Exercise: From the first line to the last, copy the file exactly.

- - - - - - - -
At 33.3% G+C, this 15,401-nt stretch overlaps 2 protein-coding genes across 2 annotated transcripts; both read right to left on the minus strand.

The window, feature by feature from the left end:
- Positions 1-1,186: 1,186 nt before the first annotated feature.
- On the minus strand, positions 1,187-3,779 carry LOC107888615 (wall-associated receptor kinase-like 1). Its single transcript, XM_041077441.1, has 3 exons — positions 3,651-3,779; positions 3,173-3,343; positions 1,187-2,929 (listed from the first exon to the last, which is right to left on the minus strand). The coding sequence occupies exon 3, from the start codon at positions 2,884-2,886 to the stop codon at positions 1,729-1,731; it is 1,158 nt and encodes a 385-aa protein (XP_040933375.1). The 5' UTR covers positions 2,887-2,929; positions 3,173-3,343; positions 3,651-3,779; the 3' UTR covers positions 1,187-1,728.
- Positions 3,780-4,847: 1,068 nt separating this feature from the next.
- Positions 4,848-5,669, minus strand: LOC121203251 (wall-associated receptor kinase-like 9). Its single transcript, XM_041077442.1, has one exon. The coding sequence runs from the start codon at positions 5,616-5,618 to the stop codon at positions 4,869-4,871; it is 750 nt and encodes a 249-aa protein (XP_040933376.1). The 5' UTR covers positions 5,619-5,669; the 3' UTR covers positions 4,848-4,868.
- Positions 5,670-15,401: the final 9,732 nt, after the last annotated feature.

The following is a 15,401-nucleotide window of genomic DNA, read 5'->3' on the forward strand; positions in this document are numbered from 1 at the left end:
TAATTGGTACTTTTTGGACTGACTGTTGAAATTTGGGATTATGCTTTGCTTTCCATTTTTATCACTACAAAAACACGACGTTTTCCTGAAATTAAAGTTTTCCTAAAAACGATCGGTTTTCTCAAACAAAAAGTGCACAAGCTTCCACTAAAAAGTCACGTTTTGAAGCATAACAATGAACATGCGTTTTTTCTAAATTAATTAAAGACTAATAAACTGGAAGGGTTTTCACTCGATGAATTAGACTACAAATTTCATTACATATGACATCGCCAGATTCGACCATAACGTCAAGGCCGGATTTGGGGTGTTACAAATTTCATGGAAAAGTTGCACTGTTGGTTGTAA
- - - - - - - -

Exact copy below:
At 33.3% G+C, this 15,401-nt stretch overlaps 2 protein-coding genes across 2 annotated transcripts; both read right to left on the minus strand.

The window, feature by feature from the left end:
- Positions 1-1,186: 1,186 nt before the first annotated feature.
- On the minus strand, positions 1,187-3,779 carry LOC107888615 (wall-associated receptor kinase-like 1). Its single transcript, XM_041077441.1, has 3 exons — positions 3,651-3,779; positions 3,173-3,343; positions 1,187-2,929 (listed from the first exon to the last, which is right to left on the minus strand). The coding sequence occupies exon 3, from the start codon at positions 2,884-2,886 to the stop codon at positions 1,729-1,731; it is 1,158 nt and encodes a 385-aa protein (XP_040933375.1). The 5' UTR covers positions 2,887-2,929; positions 3,173-3,343; positions 3,651-3,779; the 3' UTR covers positions 1,187-1,728.
- Positions 3,780-4,847: 1,068 nt separating this feature from the next.
- Positions 4,848-5,669, minus strand: LOC121203251 (wall-associated receptor kinase-like 9). Its single transcript, XM_041077442.1, has one exon. The coding sequence runs from the start codon at positions 5,616-5,618 to the stop codon at positions 4,869-4,871; it is 750 nt and encodes a 249-aa protein (XP_040933376.1). The 5' UTR covers positions 5,619-5,669; the 3' UTR covers positions 4,848-4,868.
- Positions 5,670-15,401: the final 9,732 nt, after the last annotated feature.

The following is a 15,401-nucleotide window of genomic DNA, read 5'->3' on the forward strand; positions in this document are numbered from 1 at the left end:
TAATTGGTACTTTTTGGACTGACTGTTGAAATTTGGGATTATGCTTTGCTTTCCATTTTTATCACTACAAAAACACGACGTTTTCCTGAAATTAAAGTTTTCCTAAAAACGATCGGTTTTCTCAAACAAAAAGTGCACAAGCTTCCACTAAAAAGTCACGTTTTGAAGCATAACAATGAACATGCGTTTTTTCTAAATTAATTAAAGACTAATAAACTGGAAGGGTTTTCACTCGATGAATTAGACTACAAATTTCATTACATATGACATCGCCAGATTCGACCATAACGTCAAGGCCGGATTTGGGGTGTTACAAATTTCATGGAAAAGTTGCACTGTTGGTTGTAA